Palladium is another popular metal, and many people also choose to invest in copper, although this is not a precious metal and you need a lot of space to hold onto it, considering you can get more than 5 times as much copper as you can silver, and hundreds of times as much copper as you can gold.
Should I Insure my Gold and Silver Collection?
If you have a decent amount then yes, you should. If it is stolen then you could stand to lose a lot of money.
Should I Purchase Silver Bars or Coins?
This is mostly about preference, but with silver we tend to lean towards coins. You should also try to get standard silver for as close to the spot price as you can get. But there are some premium coins that you can get, all of which cost much more than spot, but can also be sold for a higher amount. If you buy a standard bar of silver and then wait ten years for the price of silver to go up, you can sell for a small profit. If, however, you buy a coin that comes from a popular mint, and is a limited edition proof, then as well as the increase in the value of silver after a decade or so, you can also benefit from an increase in the value of that particular coin.
Should I Purchase Gold Bars or Coins?
Whilst some silver coins are popular and can carry a huge premium, the same can’t really be said for gold coins. There are ones that come with a premium, but gold is much more expensive, which means it is often not viable for a mint to run regular proofs and strike thousands of coins. Simply put, gold should always be about acquiring the raw product at as close to spot price as you can. You should also concentrate on smaller amounts, knowing that they will be easier to sell in the future.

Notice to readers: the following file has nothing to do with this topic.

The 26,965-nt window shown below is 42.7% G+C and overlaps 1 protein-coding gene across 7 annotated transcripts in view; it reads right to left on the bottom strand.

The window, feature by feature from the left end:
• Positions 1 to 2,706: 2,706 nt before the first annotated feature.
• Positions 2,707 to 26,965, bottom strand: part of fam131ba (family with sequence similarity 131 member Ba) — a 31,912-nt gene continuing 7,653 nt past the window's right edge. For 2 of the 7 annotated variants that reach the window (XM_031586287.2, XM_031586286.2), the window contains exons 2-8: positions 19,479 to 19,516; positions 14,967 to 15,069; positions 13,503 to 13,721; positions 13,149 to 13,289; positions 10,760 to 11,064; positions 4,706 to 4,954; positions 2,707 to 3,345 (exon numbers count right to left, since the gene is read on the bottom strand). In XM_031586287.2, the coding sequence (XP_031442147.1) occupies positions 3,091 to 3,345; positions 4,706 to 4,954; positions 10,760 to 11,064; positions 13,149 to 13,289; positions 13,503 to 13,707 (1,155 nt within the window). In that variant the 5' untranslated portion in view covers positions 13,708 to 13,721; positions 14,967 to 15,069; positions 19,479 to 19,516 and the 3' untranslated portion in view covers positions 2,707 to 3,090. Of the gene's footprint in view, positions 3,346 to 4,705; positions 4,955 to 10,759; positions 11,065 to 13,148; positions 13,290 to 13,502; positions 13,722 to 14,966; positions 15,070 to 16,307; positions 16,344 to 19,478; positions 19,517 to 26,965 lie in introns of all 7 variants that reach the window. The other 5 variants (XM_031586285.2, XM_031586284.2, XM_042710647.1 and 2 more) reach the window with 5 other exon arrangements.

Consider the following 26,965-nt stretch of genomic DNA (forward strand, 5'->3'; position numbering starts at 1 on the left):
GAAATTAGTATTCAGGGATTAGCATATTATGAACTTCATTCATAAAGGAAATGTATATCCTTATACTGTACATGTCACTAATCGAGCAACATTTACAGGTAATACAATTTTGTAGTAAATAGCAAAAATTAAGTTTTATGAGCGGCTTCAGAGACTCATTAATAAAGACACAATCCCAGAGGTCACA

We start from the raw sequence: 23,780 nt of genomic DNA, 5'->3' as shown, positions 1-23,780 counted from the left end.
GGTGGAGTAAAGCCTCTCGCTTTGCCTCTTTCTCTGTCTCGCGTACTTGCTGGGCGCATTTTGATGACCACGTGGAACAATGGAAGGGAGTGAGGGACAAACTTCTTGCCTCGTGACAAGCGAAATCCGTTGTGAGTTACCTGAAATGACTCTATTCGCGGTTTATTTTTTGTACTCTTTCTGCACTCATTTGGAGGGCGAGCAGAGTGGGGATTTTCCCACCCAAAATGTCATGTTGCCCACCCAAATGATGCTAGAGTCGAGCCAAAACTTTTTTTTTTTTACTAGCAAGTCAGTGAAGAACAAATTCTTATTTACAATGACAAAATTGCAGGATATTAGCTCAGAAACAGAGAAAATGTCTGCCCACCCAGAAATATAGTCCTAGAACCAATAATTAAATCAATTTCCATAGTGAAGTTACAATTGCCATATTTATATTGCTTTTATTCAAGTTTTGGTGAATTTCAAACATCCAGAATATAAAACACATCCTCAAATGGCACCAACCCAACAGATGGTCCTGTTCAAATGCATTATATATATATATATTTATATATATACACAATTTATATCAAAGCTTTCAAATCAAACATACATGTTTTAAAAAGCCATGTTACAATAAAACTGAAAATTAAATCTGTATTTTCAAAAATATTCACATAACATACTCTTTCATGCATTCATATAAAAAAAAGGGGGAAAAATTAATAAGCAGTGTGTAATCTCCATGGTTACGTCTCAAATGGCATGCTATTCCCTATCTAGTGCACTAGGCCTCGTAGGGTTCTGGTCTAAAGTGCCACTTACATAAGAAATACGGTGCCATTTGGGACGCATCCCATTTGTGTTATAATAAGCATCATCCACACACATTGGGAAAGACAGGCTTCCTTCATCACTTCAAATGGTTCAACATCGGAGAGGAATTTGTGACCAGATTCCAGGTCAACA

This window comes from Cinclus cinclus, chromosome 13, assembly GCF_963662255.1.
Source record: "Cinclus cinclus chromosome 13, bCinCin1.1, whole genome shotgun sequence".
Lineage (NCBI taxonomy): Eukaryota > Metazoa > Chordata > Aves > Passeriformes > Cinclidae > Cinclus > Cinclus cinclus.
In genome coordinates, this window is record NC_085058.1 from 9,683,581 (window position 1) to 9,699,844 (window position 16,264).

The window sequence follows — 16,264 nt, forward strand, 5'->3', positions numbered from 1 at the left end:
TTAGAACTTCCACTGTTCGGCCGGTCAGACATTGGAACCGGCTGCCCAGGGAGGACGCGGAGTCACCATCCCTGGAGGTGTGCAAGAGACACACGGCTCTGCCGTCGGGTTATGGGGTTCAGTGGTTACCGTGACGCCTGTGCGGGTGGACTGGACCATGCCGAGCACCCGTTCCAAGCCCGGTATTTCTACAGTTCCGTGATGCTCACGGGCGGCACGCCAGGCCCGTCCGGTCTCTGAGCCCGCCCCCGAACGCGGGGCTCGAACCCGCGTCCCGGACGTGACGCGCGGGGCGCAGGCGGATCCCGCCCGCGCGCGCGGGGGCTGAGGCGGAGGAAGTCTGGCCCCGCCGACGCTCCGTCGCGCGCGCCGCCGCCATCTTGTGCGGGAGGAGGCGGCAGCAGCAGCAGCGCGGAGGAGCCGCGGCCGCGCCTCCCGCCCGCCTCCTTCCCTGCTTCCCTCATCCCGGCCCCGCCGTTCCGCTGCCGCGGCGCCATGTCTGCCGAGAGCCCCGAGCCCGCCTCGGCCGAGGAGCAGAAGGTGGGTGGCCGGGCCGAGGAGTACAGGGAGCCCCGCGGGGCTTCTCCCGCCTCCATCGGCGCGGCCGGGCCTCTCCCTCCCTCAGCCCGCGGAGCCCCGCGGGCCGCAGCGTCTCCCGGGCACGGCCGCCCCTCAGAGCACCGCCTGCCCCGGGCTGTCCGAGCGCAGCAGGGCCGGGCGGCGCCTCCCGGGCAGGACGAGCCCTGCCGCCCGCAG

For instance, 20 bars of 100 grams each will be much easier to find buyers for than a single 2 kilogram bar.
What is a “Spot” Price?
The “spot” price is the actual value of the metal. You are unlikely to find anything cheaper than this, as even the most ugly gold or silver pieces can, theocratically, be melted down and sold at the spot price. Many times you will see advertisements such as “$1 over spot” which is generally considered a good deal, depending on how much you plan to purchase. In the UK, this would be an impossible deal to find on silver due to the VAT price, which adds an extra 20%, but we can purchase gold without any VAT.
Do I have to Pay VAT on Silver in the UK?
Unfortunately, yes. If you want to buy silver in this country then you need to pay that price. There are ways around it though, such as if you are purchasing second hand, maybe from an auction site, a charity shop or a car boot sale. There are those who don’t always realise what they have is pure silver, and those that don’t understand the value of it when they do. More often than not though, they often overestimate the price, thinking silver is worth more than it actually is, so finding cheap silver is very rare.
You should avoid trying to ship silver from the US, as customs could force you to pay the 20% charge on top of the huge postage and packing fee you just paid. You can purchase from Germany though, as these pay a very small VAT on silver and you will pay this when making your purchase, legally acquiring the silver and not needing to pay anything extra once it arrives. Be careful which site you use though, as not all are legit. If you want more info, search the Regulated Broker site as we have discussed this at length elsewhere.